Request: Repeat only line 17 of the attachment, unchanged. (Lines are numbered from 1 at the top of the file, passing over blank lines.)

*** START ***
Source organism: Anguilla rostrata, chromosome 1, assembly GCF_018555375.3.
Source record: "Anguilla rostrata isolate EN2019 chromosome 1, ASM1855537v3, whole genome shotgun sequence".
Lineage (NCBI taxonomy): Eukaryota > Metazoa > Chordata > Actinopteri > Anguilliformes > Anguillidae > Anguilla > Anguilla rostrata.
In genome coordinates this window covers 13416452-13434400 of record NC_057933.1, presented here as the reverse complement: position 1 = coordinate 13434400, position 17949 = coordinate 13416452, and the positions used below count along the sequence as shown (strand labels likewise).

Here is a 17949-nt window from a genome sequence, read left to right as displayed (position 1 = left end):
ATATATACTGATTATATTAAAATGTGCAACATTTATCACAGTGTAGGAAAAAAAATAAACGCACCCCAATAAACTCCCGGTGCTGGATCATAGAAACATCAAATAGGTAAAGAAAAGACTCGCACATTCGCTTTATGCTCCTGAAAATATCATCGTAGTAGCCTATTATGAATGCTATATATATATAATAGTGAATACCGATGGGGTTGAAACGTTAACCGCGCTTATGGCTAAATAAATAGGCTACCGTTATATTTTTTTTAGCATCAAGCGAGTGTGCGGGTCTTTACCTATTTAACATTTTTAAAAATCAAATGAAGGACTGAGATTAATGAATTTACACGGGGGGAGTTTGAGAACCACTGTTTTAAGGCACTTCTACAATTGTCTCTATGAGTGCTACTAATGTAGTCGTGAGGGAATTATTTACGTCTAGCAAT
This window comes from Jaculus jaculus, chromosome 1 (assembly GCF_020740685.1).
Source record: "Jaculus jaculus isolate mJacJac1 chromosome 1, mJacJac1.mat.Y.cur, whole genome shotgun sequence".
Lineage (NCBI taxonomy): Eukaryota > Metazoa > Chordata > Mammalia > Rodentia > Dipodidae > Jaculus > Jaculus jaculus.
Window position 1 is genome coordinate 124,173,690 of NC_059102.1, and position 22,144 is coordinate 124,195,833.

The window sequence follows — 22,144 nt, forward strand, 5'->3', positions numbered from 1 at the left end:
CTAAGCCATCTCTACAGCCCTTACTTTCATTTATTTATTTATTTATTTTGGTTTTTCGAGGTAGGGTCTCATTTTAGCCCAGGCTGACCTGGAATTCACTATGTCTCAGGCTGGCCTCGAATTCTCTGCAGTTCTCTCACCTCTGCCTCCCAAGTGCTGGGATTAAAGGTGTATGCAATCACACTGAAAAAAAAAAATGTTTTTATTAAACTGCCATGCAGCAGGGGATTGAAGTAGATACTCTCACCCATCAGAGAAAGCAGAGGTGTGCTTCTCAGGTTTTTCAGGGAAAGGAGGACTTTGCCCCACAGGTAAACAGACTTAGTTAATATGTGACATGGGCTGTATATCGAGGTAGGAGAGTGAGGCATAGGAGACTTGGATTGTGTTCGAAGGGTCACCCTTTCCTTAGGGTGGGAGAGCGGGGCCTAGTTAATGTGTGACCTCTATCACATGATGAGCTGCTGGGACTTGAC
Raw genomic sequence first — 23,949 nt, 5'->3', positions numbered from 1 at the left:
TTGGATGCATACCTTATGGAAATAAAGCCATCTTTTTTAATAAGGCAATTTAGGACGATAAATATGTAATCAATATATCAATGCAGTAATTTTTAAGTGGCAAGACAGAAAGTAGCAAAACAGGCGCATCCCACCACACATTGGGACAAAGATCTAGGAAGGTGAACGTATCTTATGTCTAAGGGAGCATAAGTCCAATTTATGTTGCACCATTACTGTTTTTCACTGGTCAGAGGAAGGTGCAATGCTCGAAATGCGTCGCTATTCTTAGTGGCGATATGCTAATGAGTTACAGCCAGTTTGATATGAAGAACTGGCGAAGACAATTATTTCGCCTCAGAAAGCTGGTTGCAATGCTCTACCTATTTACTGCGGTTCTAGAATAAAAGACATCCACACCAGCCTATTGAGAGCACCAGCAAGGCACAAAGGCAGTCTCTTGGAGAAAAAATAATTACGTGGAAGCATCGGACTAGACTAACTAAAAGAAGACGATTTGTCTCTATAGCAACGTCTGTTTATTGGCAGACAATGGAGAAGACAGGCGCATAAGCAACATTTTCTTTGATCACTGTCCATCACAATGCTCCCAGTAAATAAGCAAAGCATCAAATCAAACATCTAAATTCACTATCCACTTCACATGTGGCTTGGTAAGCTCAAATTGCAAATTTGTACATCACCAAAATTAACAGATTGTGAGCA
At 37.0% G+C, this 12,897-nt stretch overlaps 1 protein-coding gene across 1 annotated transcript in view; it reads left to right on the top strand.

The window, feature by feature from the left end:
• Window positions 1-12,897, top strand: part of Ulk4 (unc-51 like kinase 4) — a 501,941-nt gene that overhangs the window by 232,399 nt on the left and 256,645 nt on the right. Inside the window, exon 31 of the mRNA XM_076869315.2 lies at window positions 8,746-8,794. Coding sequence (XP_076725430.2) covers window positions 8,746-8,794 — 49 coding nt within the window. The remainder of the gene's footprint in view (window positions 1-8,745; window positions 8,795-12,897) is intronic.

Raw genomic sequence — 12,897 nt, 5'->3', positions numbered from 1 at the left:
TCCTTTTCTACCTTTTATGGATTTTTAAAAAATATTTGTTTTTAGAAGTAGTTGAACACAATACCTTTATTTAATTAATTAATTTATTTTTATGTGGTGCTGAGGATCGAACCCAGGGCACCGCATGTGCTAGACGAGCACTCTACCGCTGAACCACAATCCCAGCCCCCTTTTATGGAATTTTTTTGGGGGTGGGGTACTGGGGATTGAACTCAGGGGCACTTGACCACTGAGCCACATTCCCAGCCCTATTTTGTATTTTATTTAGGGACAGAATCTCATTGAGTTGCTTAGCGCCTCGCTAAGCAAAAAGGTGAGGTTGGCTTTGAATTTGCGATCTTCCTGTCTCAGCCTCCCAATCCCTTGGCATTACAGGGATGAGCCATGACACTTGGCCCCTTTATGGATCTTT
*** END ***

• Window positions 1-12,897, top strand: part of Ulk4 (unc-51 like kinase 4) — a 501,941-nt gene that overhangs the window by 232,399 nt on the left and 256,645 nt on the right. Inside the window, exon 31 of the mRNA XM_076869315.2 lies at window positions 8,746-8,794. Coding sequence (XP_076725430.2) covers window positions 8,746-8,794 — 49 coding nt within the window. The remainder of the gene's footprint in view (window positions 1-8,745; window positions 8,795-12,897) is intronic.